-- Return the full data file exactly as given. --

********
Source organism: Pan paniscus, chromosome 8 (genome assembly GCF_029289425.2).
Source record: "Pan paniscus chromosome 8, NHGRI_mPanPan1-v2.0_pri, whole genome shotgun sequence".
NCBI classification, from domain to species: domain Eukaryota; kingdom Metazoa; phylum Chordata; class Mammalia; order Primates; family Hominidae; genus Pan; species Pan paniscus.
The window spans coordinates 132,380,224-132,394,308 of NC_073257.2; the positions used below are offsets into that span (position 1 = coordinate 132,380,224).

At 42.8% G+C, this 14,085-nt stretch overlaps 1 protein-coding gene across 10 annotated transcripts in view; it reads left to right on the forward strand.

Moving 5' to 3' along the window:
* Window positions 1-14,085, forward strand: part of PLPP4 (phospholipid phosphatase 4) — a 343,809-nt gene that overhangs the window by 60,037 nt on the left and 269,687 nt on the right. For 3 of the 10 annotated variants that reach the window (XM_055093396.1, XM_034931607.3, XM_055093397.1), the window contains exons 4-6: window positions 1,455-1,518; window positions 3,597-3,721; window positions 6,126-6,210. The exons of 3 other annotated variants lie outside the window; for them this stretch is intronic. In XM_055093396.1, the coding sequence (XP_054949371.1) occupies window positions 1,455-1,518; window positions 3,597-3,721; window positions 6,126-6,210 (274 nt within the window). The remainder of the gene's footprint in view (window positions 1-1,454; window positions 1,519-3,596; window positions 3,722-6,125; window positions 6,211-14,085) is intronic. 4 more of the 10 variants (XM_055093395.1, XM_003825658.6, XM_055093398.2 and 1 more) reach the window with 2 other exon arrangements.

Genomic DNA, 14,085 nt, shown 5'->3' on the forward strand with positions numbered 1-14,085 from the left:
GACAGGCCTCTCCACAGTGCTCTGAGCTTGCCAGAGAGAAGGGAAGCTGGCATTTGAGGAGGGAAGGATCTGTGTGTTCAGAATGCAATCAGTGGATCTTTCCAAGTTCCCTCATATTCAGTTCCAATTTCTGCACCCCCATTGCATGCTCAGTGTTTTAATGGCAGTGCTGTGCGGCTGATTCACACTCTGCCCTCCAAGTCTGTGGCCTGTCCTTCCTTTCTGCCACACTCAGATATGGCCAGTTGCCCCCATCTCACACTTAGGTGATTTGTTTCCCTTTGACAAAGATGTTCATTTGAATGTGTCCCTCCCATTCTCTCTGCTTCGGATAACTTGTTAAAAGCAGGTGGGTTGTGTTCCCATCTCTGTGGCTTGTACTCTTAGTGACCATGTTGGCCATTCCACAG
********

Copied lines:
Source organism: Pan paniscus, chromosome 8 (genome assembly GCF_029289425.2).
Source record: "Pan paniscus chromosome 8, NHGRI_mPanPan1-v2.0_pri, whole genome shotgun sequence".
NCBI classification, from domain to species: domain Eukaryota; kingdom Metazoa; phylum Chordata; class Mammalia; order Primates; family Hominidae; genus Pan; species Pan paniscus.
The window spans coordinates 132,380,224-132,394,308 of NC_073257.2; the positions used below are offsets into that span (position 1 = coordinate 132,380,224).

At 42.8% G+C, this 14,085-nt stretch overlaps 1 protein-coding gene across 10 annotated transcripts in view; it reads left to right on the forward strand.

Moving 5' to 3' along the window:
* Window positions 1-14,085, forward strand: part of PLPP4 (phospholipid phosphatase 4) — a 343,809-nt gene that overhangs the window by 60,037 nt on the left and 269,687 nt on the right. For 3 of the 10 annotated variants that reach the window (XM_055093396.1, XM_034931607.3, XM_055093397.1), the window contains exons 4-6: window positions 1,455-1,518; window positions 3,597-3,721; window positions 6,126-6,210. The exons of 3 other annotated variants lie outside the window; for them this stretch is intronic. In XM_055093396.1, the coding sequence (XP_054949371.1) occupies window positions 1,455-1,518; window positions 3,597-3,721; window positions 6,126-6,210 (274 nt within the window). The remainder of the gene's footprint in view (window positions 1-1,454; window positions 1,519-3,596; window positions 3,722-6,125; window positions 6,211-14,085) is intronic. 4 more of the 10 variants (XM_055093395.1, XM_003825658.6, XM_055093398.2 and 1 more) reach the window with 2 other exon arrangements.

Genomic DNA, 14,085 nt, shown 5'->3' on the forward strand with positions numbered 1-14,085 from the left:
GACAGGCCTCTCCACAGTGCTCTGAGCTTGCCAGAGAGAAGGGAAGCTGGCATTTGAGGAGGGAAGGATCTGTGTGTTCAGAATGCAATCAGTGGATCTTTCCAAGTTCCCTCATATTCAGTTCCAATTTCTGCACCCCCATTGCATGCTCAGTGTTTTAATGGCAGTGCTGTGCGGCTGATTCACACTCTGCCCTCCAAGTCTGTGGCCTGTCCTTCCTTTCTGCCACACTCAGATATGGCCAGTTGCCCCCATCTCACACTTAGGTGATTTGTTTCCCTTTGACAAAGATGTTCATTTGAATGTGTCCCTCCCATTCTCTCTGCTTCGGATAACTTGTTAAAAGCAGGTGGGTTGTGTTCCCATCTCTGTGGCTTGTACTCTTAGTGACCATGTTGGCCATTCCACAG